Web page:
I believe this week’s thematic highlights were Ritvik’s pieces. Not only were they quite analytically comprehensive, but also quite palatable relative to the complexity of the issues that he chose to deal with.
His first piece was on the method of determination of the situs of Intellectual Property. In the Delhi HC decision that he analysed, the Divisional bench held that a foreign entity’s IP transaction was not taxable in India. Ritvik disagrees with this stance. He contends that the IP in question had gained it’s value in India and therefore, the asset is in India and consequently, should be taxed.
His next piece is a two part post.
In which he discusses the fairly complicated area of where a plaintiff can sue given the special provisions of S. 62 and S. 134 of the Copyright Act. The Act allows plaintiffs to file a suit at the place of their business, but corporate plaintiffs have attempted to take advantage of this and drag defendants to places where they have branches, despite cause of action existing at a different place. He explains the case law in the first and then consolidates the analysis into a neat formula in the second.
This week’s topical highlight is the analysis by Aparajita and Prashant on the recent Supreme Court involving Star Sports and Prasar Bharti. According to S. 3 of the Sports Broadcasting Signals Act, broadcasters of sporting events having national significance need to share their feed with Prasar Bharti. The problem was that the feed Star Sports got from ICC (event organizer) already contained ads in the form of on-screen ads (E.g. Logos while showing statistics) and Prasar Bharti asked for either their removal, or for compensation (despite Star Sports not making any money out of the on-screen ads). And very strangely, the court sided with Prasar Bharti.
Rajiv sir opened the week with a post on the US Government Accountability Office report on the US Patent & Trademark Office. He argues that the concerns raised by the report are very much applicable to the Indian patent office. After briefly discussing the problems raised due to granting of invalid patents, he moves on point out other concernsm, such as weak scrutiny standards in software patent grants and grants of overly broad patents.
Next, we have Prashant’s lucid piece on the liability of search engines when they serve as a platform for advertising “sex determination kits“, which is outlawed by the Pre-Natal Diagnostic Techniques Act. He contends that though the IT act protects “intermediaries“, search engines cease to act as “intermediaries” when they produce results based on payments. He concludes by stating that though one could legally go after search engines, it makes far more practical sense to go after the parties which actually produce or seek to advertise these kits.
Next, we have Rahul’s piece on how counterfeiting of goods affects India. After discussing a flurry of recent events outlining India’s unique status as a country that both indulges in counterfeiting, while also being hit by it, he moves on to analyze the effects of restricting counterfeiting on parallel good imports (which are legal).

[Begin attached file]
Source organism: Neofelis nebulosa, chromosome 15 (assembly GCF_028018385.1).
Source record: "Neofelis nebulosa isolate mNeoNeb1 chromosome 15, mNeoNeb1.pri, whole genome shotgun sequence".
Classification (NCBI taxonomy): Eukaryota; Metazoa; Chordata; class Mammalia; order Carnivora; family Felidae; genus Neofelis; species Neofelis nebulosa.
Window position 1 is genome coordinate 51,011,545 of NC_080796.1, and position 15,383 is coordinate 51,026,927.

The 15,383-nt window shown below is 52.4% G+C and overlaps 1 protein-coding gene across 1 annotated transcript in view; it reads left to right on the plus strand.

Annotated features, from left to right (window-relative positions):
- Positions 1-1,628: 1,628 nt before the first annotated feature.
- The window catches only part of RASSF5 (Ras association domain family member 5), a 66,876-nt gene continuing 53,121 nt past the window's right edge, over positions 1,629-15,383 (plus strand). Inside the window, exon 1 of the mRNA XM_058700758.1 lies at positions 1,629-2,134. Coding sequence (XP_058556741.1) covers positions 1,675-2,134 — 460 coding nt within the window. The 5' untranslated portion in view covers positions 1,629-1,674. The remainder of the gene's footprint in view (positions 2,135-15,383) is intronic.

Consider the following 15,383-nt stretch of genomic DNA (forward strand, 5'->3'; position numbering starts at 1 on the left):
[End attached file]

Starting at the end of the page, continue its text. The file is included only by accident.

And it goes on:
Following which, we have a theoretical piece by Mathews, which I found very interesting. His core argument is that while constructing a patent regime, due attention needs to be paid to the fact that patents are inherently different (gate keeper patents, patents with incremental invention, patents with radical invention, et cetera). And it is this variation in character that should guide our policy and the current “one size, fits all” approach is completely blind to such distinctions in character.
Next, we have a guest piece by Ms. Chivukula on a recent proceeding in the Intellectual Property Appellate Board, wherein the chief question was whether party can surrender patent rights under S. 63 (Patents Act), when the said patent is the subject matter of revocation/opposition proceedings. She analyses the judgment and states that a patent cannot be surrendered when it is under a revocation or opposition proceeding.
Moving on, we have Balaji’s incredibly (*searching for synonyms for “lucid“*)…cogent piece on the John Doe regime, specifically in the context of a Bombay HC order that chided Tata Communications Ltd. (an ISP) for not complying with the court orders in the specified manner. Tata contended that complying with the requirement of publishing individual error pages for each of the URL’s was not “technically feasible“, but their argument was rubbished by Justice Patel.
Next, we have Kartik coming up with a brief recap of consillience, 2016, wherein issues of open innovation, open education, open law/policy and the future of the commons were discussed. Kartik also brought to your notice the launch of the Open Access IP Dictionary
After which, Pankhuri brought to your attention a workshop titled “SEPs: Paten5s and Anti-trust Issues in the High-Tech World“, which will be conducted on the 27th of August in Delhi. The last day for applying was 15th August. Further details here.
This was followed by Inika’s comprehensive analysis of a trade mark case involving “Raymond Limited” and “Raymond Pharmaceuticals”. She discusses the application of S. 29 (4) of the Trade Mark Act, which has got to do with infringement claims concerning products of different classes. Finally, she discusses the principle of sub-judice and how it should have been applied in the present context. .
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